As I do not watch a lot of television, I did not realize a new NBC comedy is based off this book, when I first picked it up.  I watched the pilot this morning and thought the diverse cast did a nice job with the source material. So, for anyone looking for a book on the realities of parenthood and adult life, give this collection of strips a read, and realize you are not alone!

-Nancy

Herding Cats

When I discovered Adulthood Is A Myth early this year, I was enamored with author Sarah Andersen’s humor and her trademark artistic style. Despite her city living vs my small town setting and the age difference between us, there were many parallels between her thoughts and mine.  I read her second book, Big Mushy Happy Lump, soon afterwards (review below) and then was doubly pleased when I was able to read her third book through NetGalley that will be out in March 2018.

What stood out in this third volume was her honesty about the creative process and how self doubt and self sabotage come into play even as she has now gained mainstream success.  There is a section in the back in which Andersen gives advice to new illustrators and shares how the internet has corrupted much of her former joy in sharing her work. Her guide for the “young creative” is actually appropriate for all ages as her practical advice about artist survival is from her own hard won experience. While this book is as funny as her previous two, there is definitely a maturing in her work that was welcome.

 

Andersen’s second book includes more funny cartoons about self esteem, relationships and the foibles of being a woman. She also shares some personal insight as to how social anxiety, over thinking and lack of confidence has affected her. This was a quick read that was lighthearted but also can help others with anxieties feel that they aren’t alone. The roller coaster cartoon was especially apt, as I too struggle with self esteem, and to see in print that others also struggle with it was reassuring.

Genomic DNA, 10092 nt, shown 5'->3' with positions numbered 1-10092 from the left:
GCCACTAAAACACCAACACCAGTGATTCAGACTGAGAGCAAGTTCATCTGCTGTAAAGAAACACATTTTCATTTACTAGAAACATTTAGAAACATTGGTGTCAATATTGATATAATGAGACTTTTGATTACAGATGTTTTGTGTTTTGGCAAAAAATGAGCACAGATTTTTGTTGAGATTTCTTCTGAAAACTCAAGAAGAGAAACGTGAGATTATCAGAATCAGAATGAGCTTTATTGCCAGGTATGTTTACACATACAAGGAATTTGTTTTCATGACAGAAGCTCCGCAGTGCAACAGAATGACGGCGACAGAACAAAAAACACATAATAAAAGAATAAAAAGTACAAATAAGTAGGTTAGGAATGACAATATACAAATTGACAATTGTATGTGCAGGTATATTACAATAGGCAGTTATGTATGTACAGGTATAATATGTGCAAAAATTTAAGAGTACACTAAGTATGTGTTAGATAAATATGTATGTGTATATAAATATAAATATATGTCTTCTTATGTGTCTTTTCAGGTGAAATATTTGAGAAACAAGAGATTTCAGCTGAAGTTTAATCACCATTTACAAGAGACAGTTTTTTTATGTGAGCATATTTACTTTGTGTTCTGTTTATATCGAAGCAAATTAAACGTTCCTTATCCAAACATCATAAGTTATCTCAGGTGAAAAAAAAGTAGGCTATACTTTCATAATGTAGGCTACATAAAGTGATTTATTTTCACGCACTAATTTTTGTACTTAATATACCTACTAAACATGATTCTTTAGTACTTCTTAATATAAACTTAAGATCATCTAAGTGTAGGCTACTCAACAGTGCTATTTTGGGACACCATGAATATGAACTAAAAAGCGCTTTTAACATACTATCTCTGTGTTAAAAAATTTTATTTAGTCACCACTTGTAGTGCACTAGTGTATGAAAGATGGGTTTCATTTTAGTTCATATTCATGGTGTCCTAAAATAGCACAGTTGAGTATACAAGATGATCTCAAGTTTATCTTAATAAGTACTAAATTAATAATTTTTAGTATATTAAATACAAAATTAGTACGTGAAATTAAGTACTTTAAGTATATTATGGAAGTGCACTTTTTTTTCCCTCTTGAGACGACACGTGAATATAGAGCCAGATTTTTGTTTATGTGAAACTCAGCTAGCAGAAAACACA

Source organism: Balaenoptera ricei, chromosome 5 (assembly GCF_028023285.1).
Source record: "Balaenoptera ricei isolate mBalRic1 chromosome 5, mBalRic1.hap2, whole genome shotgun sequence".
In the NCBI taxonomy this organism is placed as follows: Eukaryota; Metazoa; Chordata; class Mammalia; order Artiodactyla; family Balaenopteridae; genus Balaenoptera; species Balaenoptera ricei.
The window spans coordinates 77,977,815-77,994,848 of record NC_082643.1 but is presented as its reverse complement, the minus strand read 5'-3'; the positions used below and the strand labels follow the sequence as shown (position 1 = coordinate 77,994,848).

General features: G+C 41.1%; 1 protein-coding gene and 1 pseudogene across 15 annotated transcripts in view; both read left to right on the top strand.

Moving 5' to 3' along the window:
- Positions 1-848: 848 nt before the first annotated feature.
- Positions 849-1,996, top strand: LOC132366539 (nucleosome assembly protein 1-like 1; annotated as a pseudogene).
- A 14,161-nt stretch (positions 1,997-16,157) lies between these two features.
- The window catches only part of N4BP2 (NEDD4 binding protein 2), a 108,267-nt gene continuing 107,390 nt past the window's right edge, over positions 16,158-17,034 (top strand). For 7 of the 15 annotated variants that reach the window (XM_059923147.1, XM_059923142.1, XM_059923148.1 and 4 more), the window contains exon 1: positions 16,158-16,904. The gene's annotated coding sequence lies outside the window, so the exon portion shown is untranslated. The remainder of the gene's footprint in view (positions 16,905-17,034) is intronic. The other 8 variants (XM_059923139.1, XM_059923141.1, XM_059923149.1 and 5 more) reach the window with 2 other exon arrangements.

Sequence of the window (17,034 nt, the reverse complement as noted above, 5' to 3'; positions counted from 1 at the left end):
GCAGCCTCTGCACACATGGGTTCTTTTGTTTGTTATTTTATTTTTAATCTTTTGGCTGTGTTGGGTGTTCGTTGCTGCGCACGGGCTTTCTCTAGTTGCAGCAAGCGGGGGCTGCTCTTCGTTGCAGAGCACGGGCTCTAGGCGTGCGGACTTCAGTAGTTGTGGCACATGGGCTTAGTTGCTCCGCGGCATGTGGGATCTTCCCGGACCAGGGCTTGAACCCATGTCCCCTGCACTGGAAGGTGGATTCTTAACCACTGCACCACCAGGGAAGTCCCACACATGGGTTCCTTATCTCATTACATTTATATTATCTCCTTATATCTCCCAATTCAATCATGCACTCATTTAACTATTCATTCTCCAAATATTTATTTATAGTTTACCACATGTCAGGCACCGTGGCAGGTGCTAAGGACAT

I look forward to future Sarah’s Scribbles book, as the talented author and illustrator has created a very relatable set of books. Bravo!

-Nancy

Adulthood Is A Myth

We’ve all heard the phrase “adulting is hard” and usually I want to roll my eyes at whiny Millennials who say it. However, artist Sarah Andersen, has tapped into that feeling and produced this clever comic book. The art is drawn in an uncluttered style reminiscent of Hyperbole and a Half. The four to five panel strips are in black and white, but despite their apparent simplicity, she captures emotions perfectly. While I assume the artist is in her 20’s, and I’m older than that, some of the situations are universal and were laugh out loud funny.

adulthood2

The above strip captured me perfectly this weekend, as I had a final due on Monday in one of my grad classes, but spent some of my Sunday night emailing Kathleen with a long message about our blog and ideas for future posts. Then I got into a conversation with a blogging friend about Twitter wars and other nonsense. Final, what final?

adulthood3

Finally, this last strip is my overall feeling right now. With family, work, grad school, volunteering commitments and this blog- I am run down and feeling ragged. I read and admire other blogs, and wonder where do they find the time to write and create such beautiful posts?! All I could do this week was put up a video about Wolverine and add like five words to it, and read a book that took me 15 minutes, and then write a post that was mostly cartoon pictures!

See, adulting is hard.

-Nancy